MongoDB query optimization

Often we saw that after making individual machine better (Scale up) or distributed the data into shards (Scale Out) or making all read queries route to secondary replica set, yet the queries are not performing well and getting the bottleneck. Its totally depends upon your query workload, I am talking about 4-5K OPS (Operation Per Second), when you are probably working with read/write intensive operations. If this the scenario, then you need to deep dive into the queries and make those issues fixed. You can catch hold the queries in the following ways.

Turn on Mongodb Database Profiler

db.setProfilingLevel(0)  //Profiler Turned off
db.setProfilingLevel(1,{slowms:100})  // Logged queries >= 100ms. You can look mongo doc for sampleRates and other param
db.setProfilingLevel(2)   // Log all queries

Remember : In replica set, each node you need to run this command. Do not left turn it on at Production Servers, it will affect your db performance because every query should be +1 write at sytem.profile collection. So, advised that, turn it off at your production env.

Now you can analyze your query performance in the following ways.

  • If you have mongodb subscription and using OpsManager, then you can look into OpsManager profiler tab. (recommended).
  • Otherwise, Open system.profile file in your mongodb tool like NoSql Booster and start analyze it.
  • Open mongos.log or mongod.log file and use Utility tool like Mtools and make a visualization of your query in a html file. Here I am using this method to describe you, how do you catch hold long running queries.

Mongodb log files mongod.log and mongos.log also logged queries by default which is taking 100ms and above. You can take those log and using Mtools mlogvis you can visualize all logged queries into a html file. By default mongodb log file do not include query execution stats, but you can increase log verbosity level only for query, command then explain statement of particular query will be logged. It’s actually looking like this, but I am running with default log verbosity level.

Mlogvis X axis Time, Y Performance ms

Each Points of this plot is a query, click on each point it will bring the query in below textarea of the html file. You can then start analyzing the query. The query is looking like this.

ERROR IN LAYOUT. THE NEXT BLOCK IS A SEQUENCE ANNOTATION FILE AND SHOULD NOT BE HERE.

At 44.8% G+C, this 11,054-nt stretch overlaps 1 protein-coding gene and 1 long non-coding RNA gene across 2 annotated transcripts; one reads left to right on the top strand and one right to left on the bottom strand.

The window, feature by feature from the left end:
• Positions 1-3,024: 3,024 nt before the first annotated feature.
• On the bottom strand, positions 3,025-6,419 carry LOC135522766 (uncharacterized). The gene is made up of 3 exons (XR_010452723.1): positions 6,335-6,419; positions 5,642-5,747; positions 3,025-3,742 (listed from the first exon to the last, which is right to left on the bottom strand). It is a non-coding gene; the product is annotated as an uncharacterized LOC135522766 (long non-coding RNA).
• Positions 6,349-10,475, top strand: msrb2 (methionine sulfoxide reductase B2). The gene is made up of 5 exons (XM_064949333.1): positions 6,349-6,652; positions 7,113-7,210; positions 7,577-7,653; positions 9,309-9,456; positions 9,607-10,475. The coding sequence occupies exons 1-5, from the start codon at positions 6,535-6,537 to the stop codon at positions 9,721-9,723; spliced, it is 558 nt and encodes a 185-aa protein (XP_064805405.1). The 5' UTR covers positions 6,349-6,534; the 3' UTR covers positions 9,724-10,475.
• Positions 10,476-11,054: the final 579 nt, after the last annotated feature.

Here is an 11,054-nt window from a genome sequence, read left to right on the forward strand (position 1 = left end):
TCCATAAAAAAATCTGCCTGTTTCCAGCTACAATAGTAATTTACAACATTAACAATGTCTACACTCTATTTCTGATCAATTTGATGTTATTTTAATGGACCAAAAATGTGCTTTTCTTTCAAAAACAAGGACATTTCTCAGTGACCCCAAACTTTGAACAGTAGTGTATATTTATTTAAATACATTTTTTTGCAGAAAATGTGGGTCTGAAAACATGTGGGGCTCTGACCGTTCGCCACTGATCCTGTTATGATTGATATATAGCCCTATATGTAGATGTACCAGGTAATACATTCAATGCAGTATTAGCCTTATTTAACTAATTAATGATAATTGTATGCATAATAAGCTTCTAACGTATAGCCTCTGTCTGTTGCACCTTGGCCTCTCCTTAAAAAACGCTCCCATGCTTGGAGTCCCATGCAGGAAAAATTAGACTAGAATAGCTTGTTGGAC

2020-09-02T12:22:08.377+0000 I COMMAND [conn99200968] command my_db.payment_history command: findAndModify { findAndModify: ” payment_history”, query: { orderId: “xxxxxxx” }, new: true, remove: false, upsert: false, fields: {}, update: { $set: { smaple1: “xxxx”, sampleType: “xxxx”, w Date(xxxxxxxxxx) } }, writeConcern: { w: “majority”, j: true }, lsid: { id: UUID(“xxxxxxxxx”) }, txnNumber: xxxx, $clusterTime: { clusterTime: Timestamp(xxxxxxxxx, xxx), signature: { hash: BinData(0, xxxxxxxx), keyId: xxxxxxx } }, $db: “my_db” } numYields:0 reslen:1112 protocol:op_msg 337ms

Mongodb query analysis from logfile

I am taking out an example log for a single query and will describe each and every point which is marked in red.

  • op_msg

    This field shows you actual time is taken by this query to execute on the server.
  • reslen

    This called responseLength. The length in bytes of the operation’s result document. A large responseLength can affect performance. To limit the size of the result document for a query operation, you can use any of the this Projection, limit() method, batchSize() method.
  • numYields

    The number of times the operation yielded to allow other operations to complete. Typically, operations yield when they need access to data that MongoDB has not yet fully read into memory. This allows other operations that have data in memory to complete while MongoDB reads in data for the yielding operation. This value should as low as possible then the query will be performant, if numYields is so heigh then look your concurrent reader and writers, may be pages are evicted from your wired tiger cache.
  • writeConcern

    This is a replica set system where w:’majority’ means majority node should be acknowledge the write, then the query will be revert back to query router. So, in this case look your replication lag, if replication lag is high then you query will take more time to execute. Putting more band with between your cluster may be solve the problem, or else you can use w:1 default writeConcern to eliminate replication lag issue, but mind it important collection like payments you can not afford to loose any document in case of server failure, so for safer side use w:’majority’ for your important collections.
  • fields

    This is a findAndModify command, by default it will return whole document and increase our reslen because there are no projection defined, in relational db world query looks like this (SELECT * FROM table_name). This is unacceptable, we need to define only those field should be projected out which actually required by the application logic.

Apart from those keys we also look into more on profiler for queries execution stats, index selection, docExamined, keyExamined, and nReturned. Does have any inMemory sort happens or not.

Conclusion

In this scenario, if we consider writeConcern should be majority then we can use projection to reduce reslen, and we can reduce replicationLag by putting more bandwidth to the cluster. This will decrease query execution time and increase the performance. Then we also need to explain the query to check its index selection and other parameter, this is how we can optimize our mongodb queries to meet our desired SLA’s.